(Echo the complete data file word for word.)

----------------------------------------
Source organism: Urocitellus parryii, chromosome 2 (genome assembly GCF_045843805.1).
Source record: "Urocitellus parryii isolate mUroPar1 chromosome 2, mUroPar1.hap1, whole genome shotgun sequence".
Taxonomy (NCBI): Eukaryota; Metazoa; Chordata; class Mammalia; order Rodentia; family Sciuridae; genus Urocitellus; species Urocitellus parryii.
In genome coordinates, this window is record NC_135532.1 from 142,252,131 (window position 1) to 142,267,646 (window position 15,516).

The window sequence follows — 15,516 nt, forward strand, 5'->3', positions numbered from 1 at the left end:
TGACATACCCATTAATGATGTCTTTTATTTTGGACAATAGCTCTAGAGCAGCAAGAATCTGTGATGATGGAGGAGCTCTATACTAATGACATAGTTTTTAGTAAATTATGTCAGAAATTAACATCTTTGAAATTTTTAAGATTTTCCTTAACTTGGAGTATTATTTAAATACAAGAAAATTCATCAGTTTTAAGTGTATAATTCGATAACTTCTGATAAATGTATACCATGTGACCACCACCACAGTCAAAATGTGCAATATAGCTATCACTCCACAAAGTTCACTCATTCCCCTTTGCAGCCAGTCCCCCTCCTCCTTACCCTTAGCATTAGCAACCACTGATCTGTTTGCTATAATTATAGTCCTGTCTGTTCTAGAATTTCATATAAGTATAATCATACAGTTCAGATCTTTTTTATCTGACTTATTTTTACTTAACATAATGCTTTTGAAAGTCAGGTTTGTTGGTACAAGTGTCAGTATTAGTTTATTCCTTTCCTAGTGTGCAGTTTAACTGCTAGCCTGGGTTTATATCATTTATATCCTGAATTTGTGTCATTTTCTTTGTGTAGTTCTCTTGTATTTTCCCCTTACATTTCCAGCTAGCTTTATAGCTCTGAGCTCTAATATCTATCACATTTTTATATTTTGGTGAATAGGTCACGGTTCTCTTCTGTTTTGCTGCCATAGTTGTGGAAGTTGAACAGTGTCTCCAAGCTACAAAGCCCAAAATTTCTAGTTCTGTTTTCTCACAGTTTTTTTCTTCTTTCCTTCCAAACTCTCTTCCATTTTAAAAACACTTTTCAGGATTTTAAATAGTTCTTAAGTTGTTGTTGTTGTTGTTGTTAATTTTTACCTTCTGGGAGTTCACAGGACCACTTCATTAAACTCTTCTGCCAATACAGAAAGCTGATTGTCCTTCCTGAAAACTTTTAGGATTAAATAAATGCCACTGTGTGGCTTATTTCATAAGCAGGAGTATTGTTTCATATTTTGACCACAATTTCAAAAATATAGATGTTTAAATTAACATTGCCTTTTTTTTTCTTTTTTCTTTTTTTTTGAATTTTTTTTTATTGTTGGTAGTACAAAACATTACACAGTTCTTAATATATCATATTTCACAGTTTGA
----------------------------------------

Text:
Source organism: Urocitellus parryii, chromosome 2 (genome assembly GCF_045843805.1).
Source record: "Urocitellus parryii isolate mUroPar1 chromosome 2, mUroPar1.hap1, whole genome shotgun sequence".
Taxonomy (NCBI): Eukaryota; Metazoa; Chordata; class Mammalia; order Rodentia; family Sciuridae; genus Urocitellus; species Urocitellus parryii.
In genome coordinates, this window is record NC_135532.1 from 142,252,131 (window position 1) to 142,267,646 (window position 15,516).

The window sequence follows — 15,516 nt, forward strand, 5'->3', positions numbered from 1 at the left end:
TGACATACCCATTAATGATGTCTTTTATTTTGGACAATAGCTCTAGAGCAGCAAGAATCTGTGATGATGGAGGAGCTCTATACTAATGACATAGTTTTTAGTAAATTATGTCAGAAATTAACATCTTTGAAATTTTTAAGATTTTCCTTAACTTGGAGTATTATTTAAATACAAGAAAATTCATCAGTTTTAAGTGTATAATTCGATAACTTCTGATAAATGTATACCATGTGACCACCACCACAGTCAAAATGTGCAATATAGCTATCACTCCACAAAGTTCACTCATTCCCCTTTGCAGCCAGTCCCCCTCCTCCTTACCCTTAGCATTAGCAACCACTGATCTGTTTGCTATAATTATAGTCCTGTCTGTTCTAGAATTTCATATAAGTATAATCATACAGTTCAGATCTTTTTTATCTGACTTATTTTTACTTAACATAATGCTTTTGAAAGTCAGGTTTGTTGGTACAAGTGTCAGTATTAGTTTATTCCTTTCCTAGTGTGCAGTTTAACTGCTAGCCTGGGTTTATATCATTTATATCCTGAATTTGTGTCATTTTCTTTGTGTAGTTCTCTTGTATTTTCCCCTTACATTTCCAGCTAGCTTTATAGCTCTGAGCTCTAATATCTATCACATTTTTATATTTTGGTGAATAGGTCACGGTTCTCTTCTGTTTTGCTGCCATAGTTGTGGAAGTTGAACAGTGTCTCCAAGCTACAAAGCCCAAAATTTCTAGTTCTGTTTTCTCACAGTTTTTTTCTTCTTTCCTTCCAAACTCTCTTCCATTTTAAAAACACTTTTCAGGATTTTAAATAGTTCTTAAGTTGTTGTTGTTGTTGTTGTTAATTTTTACCTTCTGGGAGTTCACAGGACCACTTCATTAAACTCTTCTGCCAATACAGAAAGCTGATTGTCCTTCCTGAAAACTTTTAGGATTAAATAAATGCCACTGTGTGGCTTATTTCATAAGCAGGAGTATTGTTTCATATTTTGACCACAATTTCAAAAATATAGATGTTTAAATTAACATTGCCTTTTTTTTTCTTTTTTCTTTTTTTTTGAATTTTTTTTTATTGTTGGTAGTACAAAACATTACACAGTTCTTAATATATCATATTTCACAGTTTGA